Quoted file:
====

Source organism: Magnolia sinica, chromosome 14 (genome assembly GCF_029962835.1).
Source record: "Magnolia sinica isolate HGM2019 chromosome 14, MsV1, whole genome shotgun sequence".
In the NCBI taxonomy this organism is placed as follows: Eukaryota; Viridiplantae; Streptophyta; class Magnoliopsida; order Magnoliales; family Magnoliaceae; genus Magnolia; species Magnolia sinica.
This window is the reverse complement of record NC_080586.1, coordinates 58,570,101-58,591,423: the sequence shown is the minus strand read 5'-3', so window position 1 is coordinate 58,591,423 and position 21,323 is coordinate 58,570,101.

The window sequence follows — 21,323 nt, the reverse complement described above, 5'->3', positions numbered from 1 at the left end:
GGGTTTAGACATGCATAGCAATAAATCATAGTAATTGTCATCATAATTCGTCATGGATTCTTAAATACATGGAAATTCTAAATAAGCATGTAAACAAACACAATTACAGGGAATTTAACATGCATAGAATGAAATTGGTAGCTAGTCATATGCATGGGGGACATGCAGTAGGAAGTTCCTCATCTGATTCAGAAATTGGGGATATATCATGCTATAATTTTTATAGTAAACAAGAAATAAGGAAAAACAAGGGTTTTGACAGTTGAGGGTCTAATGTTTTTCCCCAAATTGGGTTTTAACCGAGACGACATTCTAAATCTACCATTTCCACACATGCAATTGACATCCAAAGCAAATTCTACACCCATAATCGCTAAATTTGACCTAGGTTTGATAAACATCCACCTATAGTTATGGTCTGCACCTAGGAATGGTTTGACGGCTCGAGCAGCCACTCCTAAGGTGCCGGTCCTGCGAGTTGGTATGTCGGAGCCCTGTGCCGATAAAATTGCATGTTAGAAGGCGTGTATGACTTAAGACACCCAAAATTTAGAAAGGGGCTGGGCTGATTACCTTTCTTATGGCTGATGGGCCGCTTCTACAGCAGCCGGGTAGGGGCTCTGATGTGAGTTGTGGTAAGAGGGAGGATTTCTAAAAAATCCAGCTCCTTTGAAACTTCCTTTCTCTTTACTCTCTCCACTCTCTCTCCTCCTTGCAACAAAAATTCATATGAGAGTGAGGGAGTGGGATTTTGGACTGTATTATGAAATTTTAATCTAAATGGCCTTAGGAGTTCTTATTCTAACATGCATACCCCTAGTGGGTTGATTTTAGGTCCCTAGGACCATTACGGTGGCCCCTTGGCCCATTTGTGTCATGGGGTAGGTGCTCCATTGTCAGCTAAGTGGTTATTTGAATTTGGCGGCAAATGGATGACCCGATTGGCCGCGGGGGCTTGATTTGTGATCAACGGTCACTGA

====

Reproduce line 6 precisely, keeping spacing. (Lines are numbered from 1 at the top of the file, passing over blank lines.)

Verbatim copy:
GGGTTTAGACATGCATAGCAATAAATCATAGTAATTGTCATCATAATTCGTCATGGATTCTTAAATACATGGAAATTCTAAATAAGCATGTAAACAAACACAATTACAGGGAATTTAACATGCATAGAATGAAATTGGTAGCTAGTCATATGCATGGGGGACATGCAGTAGGAAGTTCCTCATCTGATTCAGAAATTGGGGATATATCATGCTATAATTTTTATAGTAAACAAGAAATAAGGAAAAACAAGGGTTTTGACAGTTGAGGGTCTAATGTTTTTCCCCAAATTGGGTTTTAACCGAGACGACATTCTAAATCTACCATTTCCACACATGCAATTGACATCCAAAGCAAATTCTACACCCATAATCGCTAAATTTGACCTAGGTTTGATAAACATCCACCTATAGTTATGGTCTGCACCTAGGAATGGTTTGACGGCTCGAGCAGCCACTCCTAAGGTGCCGGTCCTGCGAGTTGGTATGTCGGAGCCCTGTGCCGATAAAATTGCATGTTAGAAGGCGTGTATGACTTAAGACACCCAAAATTTAGAAAGGGGCTGGGCTGATTACCTTTCTTATGGCTGATGGGCCGCTTCTACAGCAGCCGGGTAGGGGCTCTGATGTGAGTTGTGGTAAGAGGGAGGATTTCTAAAAAATCCAGCTCCTTTGAAACTTCCTTTCTCTTTACTCTCTCCACTCTCTCTCCTCCTTGCAACAAAAATTCATATGAGAGTGAGGGAGTGGGATTTTGGACTGTATTATGAAATTTTAATCTAAATGGCCTTAGGAGTTCTTATTCTAACATGCATACCCCTAGTGGGTTGATTTTAGGTCCCTAGGACCATTACGGTGGCCCCTTGGCCCATTTGTGTCATGGGGTAGGTGCTCCATTGTCAGCTAAGTGGTTATTTGAATTTGGCGGCAAATGGATGACCCGATTGGCCGCGGGGGCTTGATTTGTGATCAACGGTCACTGA